An Interview with Tim Weaver

Tim Weaver talks to Mary Darby about VANISHED, the third terrifying thriller in the David Raker series…

Who is Tim Weaver?

I’m a writer, a journalist, a dad, a husband, a reader, a football fan, a film and TV obsessive, and a big fan of tea. (Well, I’m British, after all.)

Who is David Raker?

He’s an ex-journalist turned missing persons investigator, a widower, a reader, a football fan, a film obsessive, and a big fan of coffee. You can probably see why we get on so well. He’s also a lot more intelligent than me, stronger, more determined, and less fearful. Probably for the best given all the situations I drop him into.

What is VANISHED about?

VANISHED sees Raker looking into the disappearance of Sam Wren who, on his regular morning commute, gets onto a Tube train – and never gets off again. There’s no trace of him anywhere – no eyewitnesses, nothing on security camera, literally no sign that he ever got off the train. So where has he gone? And how did he vanish?

How did you research for VANISHED? The scenes in the London Underground made me see the tube in a whole new way; did you go down into the tunnels for your research?

I didn’t, no. Since 7/7, security has been ramped up a lot, so it was hard to organise an actual visit to the ghost stations. I tried, but it became a form-filling nightmare that just went on and on, and eventually I had to start writing the book! However, I got the next best thing: a man who’d spent his life working for the Tube, who was just a brilliant source of stories and facts, and a pile of books so high you could use them as a coat stand. Both were invaluable.

Where do you write?

At the moment, our house is undergoing a bit of a change-around, so my study is full of children’s toys. I’m basically homeless inside my own home! For the next couple of months, I’m writing at the dining room table, and using my wife’s old nursing chair (it sounds weird, but – seriously – it’s ridiculously comfortable). It’ll probably stay that way until Book 4 is done, as my submission deadline is in two months and I’m at quite an advanced stage, and then – once we’ve refurbished the other rooms in the house – I’ll finally claim back my study.

When you’re writing, do you prefer a pen or the keyboard? Silence or music? Day or night?

I handwrite a lot of notes, but that’s about as far as my relationship with the pen goes. I use a keyboard to plan and to write the books, I work in total and utter silence (rigorously enforced – just ask my wife), and I write at night ­– not because I’m more inspired at that time, but because I work as a journalist during daylight hours.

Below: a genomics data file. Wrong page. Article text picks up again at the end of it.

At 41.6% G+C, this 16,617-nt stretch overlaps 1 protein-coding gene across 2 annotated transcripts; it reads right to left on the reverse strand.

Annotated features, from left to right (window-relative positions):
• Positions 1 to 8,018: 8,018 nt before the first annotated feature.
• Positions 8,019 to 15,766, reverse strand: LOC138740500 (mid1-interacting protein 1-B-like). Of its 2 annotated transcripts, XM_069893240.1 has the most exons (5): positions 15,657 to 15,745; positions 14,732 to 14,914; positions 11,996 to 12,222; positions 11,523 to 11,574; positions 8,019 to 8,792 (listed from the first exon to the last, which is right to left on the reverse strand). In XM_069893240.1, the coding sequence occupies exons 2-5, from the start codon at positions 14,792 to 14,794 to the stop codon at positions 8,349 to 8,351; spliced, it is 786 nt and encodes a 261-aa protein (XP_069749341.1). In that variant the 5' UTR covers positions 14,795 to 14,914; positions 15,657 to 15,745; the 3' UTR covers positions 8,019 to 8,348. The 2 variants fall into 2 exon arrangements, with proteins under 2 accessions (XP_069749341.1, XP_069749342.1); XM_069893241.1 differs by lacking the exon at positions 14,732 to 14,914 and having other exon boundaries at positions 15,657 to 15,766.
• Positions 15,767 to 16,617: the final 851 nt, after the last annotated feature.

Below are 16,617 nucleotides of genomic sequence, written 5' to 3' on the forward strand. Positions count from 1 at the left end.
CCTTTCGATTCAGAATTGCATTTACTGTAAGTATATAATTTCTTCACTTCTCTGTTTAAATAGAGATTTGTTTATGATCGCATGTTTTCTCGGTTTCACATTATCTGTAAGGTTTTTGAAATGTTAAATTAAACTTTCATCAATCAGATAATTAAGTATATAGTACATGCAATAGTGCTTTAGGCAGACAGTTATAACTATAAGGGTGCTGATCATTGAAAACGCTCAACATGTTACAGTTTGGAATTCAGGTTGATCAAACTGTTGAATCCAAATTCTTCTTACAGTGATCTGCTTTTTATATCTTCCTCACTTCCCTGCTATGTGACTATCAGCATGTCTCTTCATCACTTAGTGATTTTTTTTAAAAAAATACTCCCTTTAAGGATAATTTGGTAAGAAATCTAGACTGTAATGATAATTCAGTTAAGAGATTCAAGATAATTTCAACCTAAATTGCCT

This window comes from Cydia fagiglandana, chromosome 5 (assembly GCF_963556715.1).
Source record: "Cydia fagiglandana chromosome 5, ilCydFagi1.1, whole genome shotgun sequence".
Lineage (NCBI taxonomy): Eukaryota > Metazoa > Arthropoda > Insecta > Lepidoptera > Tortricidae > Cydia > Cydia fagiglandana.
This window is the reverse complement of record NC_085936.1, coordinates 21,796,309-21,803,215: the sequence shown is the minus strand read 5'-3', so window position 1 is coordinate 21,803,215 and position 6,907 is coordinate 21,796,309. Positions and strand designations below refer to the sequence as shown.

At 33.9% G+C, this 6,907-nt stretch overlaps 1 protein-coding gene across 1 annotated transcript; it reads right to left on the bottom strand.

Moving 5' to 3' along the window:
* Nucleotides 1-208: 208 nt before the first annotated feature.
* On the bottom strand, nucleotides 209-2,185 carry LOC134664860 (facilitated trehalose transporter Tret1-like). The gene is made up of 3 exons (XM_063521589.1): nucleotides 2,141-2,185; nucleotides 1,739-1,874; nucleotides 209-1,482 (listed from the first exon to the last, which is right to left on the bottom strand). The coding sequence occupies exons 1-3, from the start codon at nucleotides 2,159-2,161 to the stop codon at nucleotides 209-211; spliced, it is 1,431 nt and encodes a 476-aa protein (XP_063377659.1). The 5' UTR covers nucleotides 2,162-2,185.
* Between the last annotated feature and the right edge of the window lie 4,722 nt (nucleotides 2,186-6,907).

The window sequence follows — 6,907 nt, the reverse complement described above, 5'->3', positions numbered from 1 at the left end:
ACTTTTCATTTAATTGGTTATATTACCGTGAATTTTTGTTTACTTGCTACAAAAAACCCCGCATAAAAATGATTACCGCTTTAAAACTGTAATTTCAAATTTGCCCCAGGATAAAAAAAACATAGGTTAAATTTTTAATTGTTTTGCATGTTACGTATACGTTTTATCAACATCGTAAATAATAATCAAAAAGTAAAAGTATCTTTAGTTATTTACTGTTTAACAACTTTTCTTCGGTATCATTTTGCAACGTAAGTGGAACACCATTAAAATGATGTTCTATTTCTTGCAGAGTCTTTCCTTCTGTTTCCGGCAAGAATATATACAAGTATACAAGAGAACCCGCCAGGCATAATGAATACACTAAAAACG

What inspired you to start writing?

I’ve just always been interested in words, in language, and in stories. I’d grown up reading thrillers – adventure thrillers mostly, like Ice Station Zebra and When the Lion Feeds – but, gradually, as I got older, I gravitated towards crime fiction, and in particular American crime fiction. I instantly fell in love with writers like Chandler and MacDonald, as well as modern successors like Michael Connelly. Reading Connelly’s Bosch series – as well as Scott Smith’s A Simple Plan and John Connolly’s Every Dead Thing – cemented my desire to write, and, in particular, to write crime and mystery thrillers.

What’s the worst thing about the writing process?

The stage you hit, between about 40,000 and 70,000 words, where you hate everything you’ve written and start to have serious doubts about its quality. That’s happened with every single book I’ve written, and it’s happening right now, today, on Book 4.

And what do you enjoy most about the writing process?

When a book’s published and you start to read the reviews, and get people’s feedback, and you realise it was all worth it. I love hearing from readers.

Do you ever scare yourself when you’re writing? Those tunnel scenes are very spooky!

I have to be honest, not really. However, I always find it fun when readers get in touch and say the books scared them. It’s pretty hard to scare people from the page, so if I manage it – even once a book – I feel a certain amount of pride!